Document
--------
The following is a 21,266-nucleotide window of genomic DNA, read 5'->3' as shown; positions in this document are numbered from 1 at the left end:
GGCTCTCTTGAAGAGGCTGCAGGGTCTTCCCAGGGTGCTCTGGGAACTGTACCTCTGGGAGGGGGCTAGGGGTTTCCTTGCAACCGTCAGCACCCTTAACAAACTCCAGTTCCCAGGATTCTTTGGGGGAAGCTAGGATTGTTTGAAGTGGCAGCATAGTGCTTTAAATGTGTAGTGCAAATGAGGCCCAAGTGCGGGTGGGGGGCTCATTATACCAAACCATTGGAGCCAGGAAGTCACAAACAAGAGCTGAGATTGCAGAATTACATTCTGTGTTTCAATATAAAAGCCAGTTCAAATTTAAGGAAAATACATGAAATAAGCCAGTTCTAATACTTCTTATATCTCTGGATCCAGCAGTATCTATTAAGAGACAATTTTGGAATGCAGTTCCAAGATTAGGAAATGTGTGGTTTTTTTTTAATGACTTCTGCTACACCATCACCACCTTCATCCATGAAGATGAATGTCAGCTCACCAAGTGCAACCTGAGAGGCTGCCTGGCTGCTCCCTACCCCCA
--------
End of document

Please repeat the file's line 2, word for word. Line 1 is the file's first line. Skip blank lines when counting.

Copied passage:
GGCTCTCTTGAAGAGGCTGCAGGGTCTTCCCAGGGTGCTCTGGGAACTGTACCTCTGGGAGGGGGCTAGGGGTTTCCTTGCAACCGTCAGCACCCTTAACAAACTCCAGTTCCCAGGATTCTTTGGGGGAAGCTAGGATTGTTTGAAGTGGCAGCATAGTGCTTTAAATGTGTAGTGCAAATGAGGCCCAAGTGCGGGTGGGGGGCTCATTATACCAAACCATTGGAGCCAGGAAGTCACAAACAAGAGCTGAGATTGCAGAATTACATTCTGTGTTTCAATATAAAAGCCAGTTCAAATTTAAGGAAAATACATGAAATAAGCCAGTTCTAATACTTCTTATATCTCTGGATCCAGCAGTATCTATTAAGAGACAATTTTGGAATGCAGTTCCAAGATTAGGAAATGTGTGGTTTTTTTTTAATGACTTCTGCTACACCATCACCACCTTCATCCATGAAGATGAATGTCAGCTCACCAAGTGCAACCTGAGAGGCTGCCTGGCTGCTCCCTACCCCCA